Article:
The Trojan was embedded in a game called colourblock which was called as the “simplest, challenging, addictive” puzzle game.
With all the malware and ransomware news flying around, now a new Android Trojan has been spotted on Google Play called Dvmap. However, Google took steps to remove it from the Play Store already.
The Trojan was discovered Roman Unuchek, a senior malware analyst working with Kaspersky Lab, back in May 19. The discovery occurred during result checks from an internal system which Unechek monitors so as to find new strains of rooting malware. Google was informed of the malware situation on May 25, after running some more checks.
The Trojan was embedded in a game called colourblock which was called as the “simplest, challenging, addictive” puzzle game, the trojan was particularly malicious. Dvmap had the capability of rooting an Android device and injecting malicious code into the infected device’s system library.
So basically, once the app had been installed, the Trojan would try and gain root access by launching a start file which checked the Android version which the device was running, and locate the library which it would inject its code into. If the operation performed successfully, the malware would install tools to connect the Trojan to the C&C server.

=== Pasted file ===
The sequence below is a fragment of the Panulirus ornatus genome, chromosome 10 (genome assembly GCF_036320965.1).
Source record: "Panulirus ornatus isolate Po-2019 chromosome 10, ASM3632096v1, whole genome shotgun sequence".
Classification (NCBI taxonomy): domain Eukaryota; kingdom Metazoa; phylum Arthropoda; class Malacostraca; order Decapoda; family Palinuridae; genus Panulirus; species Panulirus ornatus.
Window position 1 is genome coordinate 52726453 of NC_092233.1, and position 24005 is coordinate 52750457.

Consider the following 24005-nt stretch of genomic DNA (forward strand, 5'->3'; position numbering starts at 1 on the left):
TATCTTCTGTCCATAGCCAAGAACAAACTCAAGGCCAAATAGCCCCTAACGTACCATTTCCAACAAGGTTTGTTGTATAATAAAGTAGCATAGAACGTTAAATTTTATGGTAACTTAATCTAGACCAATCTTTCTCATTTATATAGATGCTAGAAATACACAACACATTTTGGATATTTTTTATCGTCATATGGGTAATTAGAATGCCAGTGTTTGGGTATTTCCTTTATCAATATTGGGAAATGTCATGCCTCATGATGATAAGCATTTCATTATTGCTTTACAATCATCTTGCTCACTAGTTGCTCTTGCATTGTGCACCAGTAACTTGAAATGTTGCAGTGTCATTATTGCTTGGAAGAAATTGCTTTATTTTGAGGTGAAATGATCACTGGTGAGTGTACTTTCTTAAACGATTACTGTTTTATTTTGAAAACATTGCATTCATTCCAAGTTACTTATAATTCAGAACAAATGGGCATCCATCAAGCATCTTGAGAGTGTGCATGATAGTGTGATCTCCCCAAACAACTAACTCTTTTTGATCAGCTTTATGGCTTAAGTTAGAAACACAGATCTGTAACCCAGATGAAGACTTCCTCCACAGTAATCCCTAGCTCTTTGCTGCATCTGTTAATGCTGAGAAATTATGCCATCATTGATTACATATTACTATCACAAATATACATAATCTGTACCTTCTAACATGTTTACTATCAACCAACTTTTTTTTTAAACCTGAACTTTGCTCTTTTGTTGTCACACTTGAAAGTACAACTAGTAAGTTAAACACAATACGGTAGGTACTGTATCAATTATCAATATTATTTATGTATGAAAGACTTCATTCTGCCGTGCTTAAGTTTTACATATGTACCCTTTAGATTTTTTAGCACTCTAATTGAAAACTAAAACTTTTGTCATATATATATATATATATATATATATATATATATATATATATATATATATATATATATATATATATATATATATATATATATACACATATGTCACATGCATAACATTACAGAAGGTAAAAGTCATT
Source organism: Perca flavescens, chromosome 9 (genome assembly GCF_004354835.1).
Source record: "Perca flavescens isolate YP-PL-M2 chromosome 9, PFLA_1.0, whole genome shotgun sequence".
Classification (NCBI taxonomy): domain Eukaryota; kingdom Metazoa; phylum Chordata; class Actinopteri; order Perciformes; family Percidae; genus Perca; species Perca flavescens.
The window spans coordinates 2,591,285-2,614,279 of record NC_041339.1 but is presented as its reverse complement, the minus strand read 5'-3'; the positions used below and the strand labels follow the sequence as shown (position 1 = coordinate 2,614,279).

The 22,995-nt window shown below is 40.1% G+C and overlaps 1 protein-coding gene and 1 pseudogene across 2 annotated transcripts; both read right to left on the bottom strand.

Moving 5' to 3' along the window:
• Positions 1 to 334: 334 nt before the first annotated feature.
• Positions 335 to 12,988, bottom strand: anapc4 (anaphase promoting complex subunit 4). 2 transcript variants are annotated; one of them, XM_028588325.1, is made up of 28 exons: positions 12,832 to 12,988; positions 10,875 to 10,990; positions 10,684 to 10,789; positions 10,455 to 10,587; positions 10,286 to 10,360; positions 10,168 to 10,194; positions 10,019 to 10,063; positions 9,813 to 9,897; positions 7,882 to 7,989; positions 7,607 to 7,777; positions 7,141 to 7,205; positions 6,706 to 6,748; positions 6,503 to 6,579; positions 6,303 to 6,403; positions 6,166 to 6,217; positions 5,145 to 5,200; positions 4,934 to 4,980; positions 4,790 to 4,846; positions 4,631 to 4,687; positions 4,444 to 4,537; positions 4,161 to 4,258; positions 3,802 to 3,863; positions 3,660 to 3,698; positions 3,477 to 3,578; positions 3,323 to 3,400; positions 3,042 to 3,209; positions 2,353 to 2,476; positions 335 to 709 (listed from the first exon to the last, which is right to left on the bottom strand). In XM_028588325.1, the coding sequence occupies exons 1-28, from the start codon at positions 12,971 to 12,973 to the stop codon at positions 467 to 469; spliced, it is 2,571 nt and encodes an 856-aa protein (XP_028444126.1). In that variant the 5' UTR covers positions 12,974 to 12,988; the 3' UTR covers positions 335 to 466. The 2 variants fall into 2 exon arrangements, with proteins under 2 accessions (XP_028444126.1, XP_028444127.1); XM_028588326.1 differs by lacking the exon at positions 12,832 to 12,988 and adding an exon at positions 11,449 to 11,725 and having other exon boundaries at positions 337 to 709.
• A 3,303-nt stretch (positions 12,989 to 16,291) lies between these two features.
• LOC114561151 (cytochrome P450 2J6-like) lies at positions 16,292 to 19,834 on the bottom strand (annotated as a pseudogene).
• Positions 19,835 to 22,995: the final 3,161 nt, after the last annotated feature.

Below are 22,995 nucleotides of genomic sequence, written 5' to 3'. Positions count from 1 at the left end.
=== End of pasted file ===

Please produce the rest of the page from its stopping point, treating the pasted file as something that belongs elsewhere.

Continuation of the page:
The interesting part herein was once the whole business was complete, the server would never respond back to the prompts sent by the Trojan which meant the malware is not ready yet, or it is yet to be implemented.
The hackers behind this malware have uploaded multiple versions of the game, starting with a clean one, followed by a malicious one and so on.
Another feature of this malware is the fact that once the newly patched system libraries execute a malicious module, it can turn off the VerifyApps feature, which is Google’s Android malware scanner. It then utilises the control it has over the Android device to permit it to install apps from anywhere, not just Google Play Store, which may bring in even more infected apps.